This is a very poor experiment indeed.

In fact, I decided yesterday (You will note I am already using the time terminology on earth)


No, I thought “yesterday” meant, “yesterday in heaven, where there are no days because Heaven doesn’t orbit a star, and there isn’t any night up there anyway so there can’t possibly be days!”

I wonder, actually, if the editor is responsible for this.  When writing for SDA websites, my work was edited to the point where it looked like I thought my audience was downright stupid. I still haven’t forgiven James for that one.

In any case, Jared has decided that he will be stalking observing the first person to round this particular corner at 6pm.

Why this particular corner? I was hoping you wouldn’t ask, because we don’t get told.

Jared sees some dead leaves blowing in the wind and thinks about how scary it would be to live on a planet where everything dies eventually. It’s scary for me because I’m an Ex SDA who thought she’d never die. It’s not scary to the majority of the people who live here, because they’ve all accepted it.

….A small figure rounds the corner, her belted coat whipping in the wind. A young woman. Or maybe not so young. Thirtyish I’d say. Funny, I’d never thought of studying a woman. They seem rather complex creatures.


Bang! Bang! Bang! That was me banging my head against the book in frustration. (Drink!) This book is even written by a woman for Pete’s sake! Also, aren’t angels supposed to be sexless, neither male nor female? Jared is using male pronouns, so we’re going to assume he identifies as male, but I highly doubt all the angels identify that way. Does the author think that calling women “complex creatures” is a compliment? This author is a complex creature.

Figure out whether that is a compliment or not.

In any case, Jared decides to call her Sunlight, because….? I could see using a placeholder name until he figures out her real one, but she has a name. But that doesn’t matter because her stalker Recording Angel Weird-not-really recording-angel-but-recording-anyway-angel isn’t using it.

I mean, let’s think about it for a moment. Imagine you get to heaven, finally, at the end of a long hard life. You’re meeting your grandpa for the very first time since they died a long time ago. Then an angel comes up to you and says, “Hi, I am neither your guardian angel nor your recording angel, but I’ve been following you for years. I named you “Sunlight,” and I’m so glad I actually get to meet you.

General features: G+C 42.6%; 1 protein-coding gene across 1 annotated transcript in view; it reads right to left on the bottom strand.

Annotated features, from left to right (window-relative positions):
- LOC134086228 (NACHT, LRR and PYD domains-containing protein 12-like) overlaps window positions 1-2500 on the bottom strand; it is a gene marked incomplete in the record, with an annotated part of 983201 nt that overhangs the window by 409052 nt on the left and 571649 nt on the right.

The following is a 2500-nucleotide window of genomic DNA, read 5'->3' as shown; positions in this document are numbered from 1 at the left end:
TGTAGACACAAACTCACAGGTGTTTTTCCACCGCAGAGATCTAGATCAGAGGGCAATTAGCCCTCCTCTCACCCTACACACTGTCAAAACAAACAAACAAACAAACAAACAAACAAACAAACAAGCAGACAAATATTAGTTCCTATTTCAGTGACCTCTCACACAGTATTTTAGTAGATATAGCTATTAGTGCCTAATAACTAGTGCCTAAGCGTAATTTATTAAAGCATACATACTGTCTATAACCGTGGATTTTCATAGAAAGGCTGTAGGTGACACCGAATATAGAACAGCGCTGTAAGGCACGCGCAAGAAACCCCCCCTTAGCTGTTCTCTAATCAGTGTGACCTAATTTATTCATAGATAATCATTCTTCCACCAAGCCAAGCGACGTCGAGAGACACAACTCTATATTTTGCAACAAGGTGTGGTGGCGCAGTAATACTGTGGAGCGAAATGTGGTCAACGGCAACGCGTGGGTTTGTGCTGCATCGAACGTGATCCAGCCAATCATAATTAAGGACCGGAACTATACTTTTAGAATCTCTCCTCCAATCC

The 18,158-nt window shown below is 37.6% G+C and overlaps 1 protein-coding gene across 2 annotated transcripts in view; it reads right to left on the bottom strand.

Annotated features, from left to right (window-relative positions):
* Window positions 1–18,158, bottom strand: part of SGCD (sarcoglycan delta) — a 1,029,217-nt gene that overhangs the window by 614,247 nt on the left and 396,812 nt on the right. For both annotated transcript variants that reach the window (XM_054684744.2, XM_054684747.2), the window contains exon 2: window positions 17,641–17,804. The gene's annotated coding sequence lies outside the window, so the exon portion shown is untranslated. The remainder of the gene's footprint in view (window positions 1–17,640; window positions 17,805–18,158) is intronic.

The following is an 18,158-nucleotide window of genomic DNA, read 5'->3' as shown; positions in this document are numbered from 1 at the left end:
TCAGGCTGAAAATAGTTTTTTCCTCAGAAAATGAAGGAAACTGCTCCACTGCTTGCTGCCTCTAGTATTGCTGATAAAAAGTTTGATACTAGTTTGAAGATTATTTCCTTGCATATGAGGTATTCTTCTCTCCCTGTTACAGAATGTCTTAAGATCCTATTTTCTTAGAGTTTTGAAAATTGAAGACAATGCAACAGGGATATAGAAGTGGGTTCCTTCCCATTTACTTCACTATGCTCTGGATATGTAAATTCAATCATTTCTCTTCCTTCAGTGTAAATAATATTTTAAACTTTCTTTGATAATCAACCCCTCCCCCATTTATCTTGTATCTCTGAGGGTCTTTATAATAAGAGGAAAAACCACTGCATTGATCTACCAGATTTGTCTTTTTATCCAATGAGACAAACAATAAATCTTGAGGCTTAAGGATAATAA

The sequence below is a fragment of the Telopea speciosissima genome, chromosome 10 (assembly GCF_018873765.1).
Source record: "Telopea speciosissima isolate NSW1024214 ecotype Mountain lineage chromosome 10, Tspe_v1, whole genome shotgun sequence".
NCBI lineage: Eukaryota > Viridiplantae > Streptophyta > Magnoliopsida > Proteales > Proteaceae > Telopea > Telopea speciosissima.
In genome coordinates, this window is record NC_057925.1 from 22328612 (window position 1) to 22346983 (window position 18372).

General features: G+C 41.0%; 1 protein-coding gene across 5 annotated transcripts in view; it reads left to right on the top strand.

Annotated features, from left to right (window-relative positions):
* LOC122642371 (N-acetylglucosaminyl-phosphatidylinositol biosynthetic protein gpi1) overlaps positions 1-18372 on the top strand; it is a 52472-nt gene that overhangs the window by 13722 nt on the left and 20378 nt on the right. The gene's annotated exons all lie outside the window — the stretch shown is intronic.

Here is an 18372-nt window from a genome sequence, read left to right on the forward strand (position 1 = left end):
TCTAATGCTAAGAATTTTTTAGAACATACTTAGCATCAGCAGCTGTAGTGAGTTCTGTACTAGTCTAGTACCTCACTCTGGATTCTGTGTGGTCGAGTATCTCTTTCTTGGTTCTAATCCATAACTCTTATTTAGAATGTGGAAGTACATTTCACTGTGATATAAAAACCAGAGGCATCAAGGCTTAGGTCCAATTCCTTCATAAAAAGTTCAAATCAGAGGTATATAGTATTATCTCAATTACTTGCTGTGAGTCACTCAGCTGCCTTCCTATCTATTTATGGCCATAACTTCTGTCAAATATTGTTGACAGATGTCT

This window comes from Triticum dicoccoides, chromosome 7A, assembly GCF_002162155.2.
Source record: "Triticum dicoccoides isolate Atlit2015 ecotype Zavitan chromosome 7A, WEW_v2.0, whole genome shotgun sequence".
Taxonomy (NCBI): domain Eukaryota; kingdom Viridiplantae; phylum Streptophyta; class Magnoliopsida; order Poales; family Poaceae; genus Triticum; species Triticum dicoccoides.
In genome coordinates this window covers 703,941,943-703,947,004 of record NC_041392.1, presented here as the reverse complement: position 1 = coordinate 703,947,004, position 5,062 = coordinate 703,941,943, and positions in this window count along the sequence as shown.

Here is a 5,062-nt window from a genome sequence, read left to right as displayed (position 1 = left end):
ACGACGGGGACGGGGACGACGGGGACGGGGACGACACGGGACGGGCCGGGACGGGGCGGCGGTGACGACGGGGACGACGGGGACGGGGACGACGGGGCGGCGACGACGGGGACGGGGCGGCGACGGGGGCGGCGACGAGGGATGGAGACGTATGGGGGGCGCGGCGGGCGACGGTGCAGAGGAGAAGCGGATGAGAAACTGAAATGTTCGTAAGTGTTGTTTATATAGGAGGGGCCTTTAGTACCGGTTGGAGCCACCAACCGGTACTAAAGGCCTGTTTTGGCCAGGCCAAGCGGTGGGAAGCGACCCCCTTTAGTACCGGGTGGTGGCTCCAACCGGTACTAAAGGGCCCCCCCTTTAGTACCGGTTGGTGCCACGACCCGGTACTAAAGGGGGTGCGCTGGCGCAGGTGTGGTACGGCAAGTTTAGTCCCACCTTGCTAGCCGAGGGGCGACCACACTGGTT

Am I seriously the only one who would be creeped out by this?

In any case, Jared follows Sunlight home, where she enters an apartment with the name “Meg Adams.”

So, her name is Meg, then.

She greets her two daughters, Jenny(age 10 “in two weeks”) and Carol(age 6),

Hang on, Meg left a 10 year old home alone, in charge of her younger sister, a 6 year old? Was this normal for 1980? By the time I got to be 12, in 2001, it was legal for me to be home alone for a few hours, but not if I was babysitting my brother. Were laws different then, or were they there, just largely ignored?

Meg calls the 10 year old, “Jennifer,” so Jared stars using the name “Jenny,” in his notes. If her mom called her Jennifer, that’s probably the name she prefers to be called by. Jared is not very good at this whole name thing. I’ll be using Jenny because I hate the name Jennifer and this is a fictional character anyway so who cares.****


Anyway, Jenny is making burgers for dinner. Meg tells her to be careful using the electric frying pan. Jenny tells Meg not let Carol eat Twinkies before supper. Meg says Jenny’s right, and Carol pouts about having to be bossed around by her older sister when their mother isn’t around.

Carol has a point. Whether or not this was normal for 1980, I still think this is negligent parenting.

Meg snaps at the kids to stop arguing:

That’s enough, you two. After hassling customers all day at the store, I can’t take your squabbling when I get home.

It’s not clear, from this sentence, whether the customers are hassling Meg, or if Meg is the one hassling the customers. It’s my headcanon that Meg is the one doing the hassling. Or at least, she will be once she converts to SDAism. (That’s not a spoiler. You all knew that was coming.)

They eat dinner, which Meg doesn’t finish. She goes to watch TV. Carol tells her that their father called to say he wouldn’t be visiting them on Saturday because he will be “out of town.”